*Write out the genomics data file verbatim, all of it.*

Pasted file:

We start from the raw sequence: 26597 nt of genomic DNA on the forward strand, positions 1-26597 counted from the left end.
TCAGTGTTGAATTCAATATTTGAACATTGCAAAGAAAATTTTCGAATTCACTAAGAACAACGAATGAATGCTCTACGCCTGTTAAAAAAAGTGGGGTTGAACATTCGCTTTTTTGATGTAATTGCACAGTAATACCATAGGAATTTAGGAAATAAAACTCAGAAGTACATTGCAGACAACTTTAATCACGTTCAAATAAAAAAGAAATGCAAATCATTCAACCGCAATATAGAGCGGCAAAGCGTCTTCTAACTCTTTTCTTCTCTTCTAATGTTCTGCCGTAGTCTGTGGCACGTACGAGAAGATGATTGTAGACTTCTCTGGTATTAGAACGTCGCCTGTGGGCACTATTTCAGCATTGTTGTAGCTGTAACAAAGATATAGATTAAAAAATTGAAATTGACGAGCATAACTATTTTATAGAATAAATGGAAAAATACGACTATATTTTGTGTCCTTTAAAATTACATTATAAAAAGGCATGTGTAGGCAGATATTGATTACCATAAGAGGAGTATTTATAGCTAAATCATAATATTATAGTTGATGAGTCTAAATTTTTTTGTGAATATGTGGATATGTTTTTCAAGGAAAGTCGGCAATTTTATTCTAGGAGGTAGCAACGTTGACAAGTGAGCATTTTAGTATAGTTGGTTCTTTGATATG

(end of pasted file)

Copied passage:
We start from the raw sequence: 26597 nt of genomic DNA on the forward strand, positions 1-26597 counted from the left end.
TCAGTGTTGAATTCAATATTTGAACATTGCAAAGAAAATTTTCGAATTCACTAAGAACAACGAATGAATGCTCTACGCCTGTTAAAAAAAGTGGGGTTGAACATTCGCTTTTTTGATGTAATTGCACAGTAATACCATAGGAATTTAGGAAATAAAACTCAGAAGTACATTGCAGACAACTTTAATCACGTTCAAATAAAAAAGAAATGCAAATCATTCAACCGCAATATAGAGCGGCAAAGCGTCTTCTAACTCTTTTCTTCTCTTCTAATGTTCTGCCGTAGTCTGTGGCACGTACGAGAAGATGATTGTAGACTTCTCTGGTATTAGAACGTCGCCTGTGGGCACTATTTCAGCATTGTTGTAGCTGTAACAAAGATATAGATTAAAAAATTGAAATTGACGAGCATAACTATTTTATAGAATAAATGGAAAAATACGACTATATTTTGTGTCCTTTAAAATTACATTATAAAAAGGCATGTGTAGGCAGATATTGATTACCATAAGAGGAGTATTTATAGCTAAATCATAATATTATAGTTGATGAGTCTAAATTTTTTTGTGAATATGTGGATATGTTTTTCAAGGAAAGTCGGCAATTTTATTCTAGGAGGTAGCAACGTTGACAAGTGAGCATTTTAGTATAGTTGGTTCTTTGATATG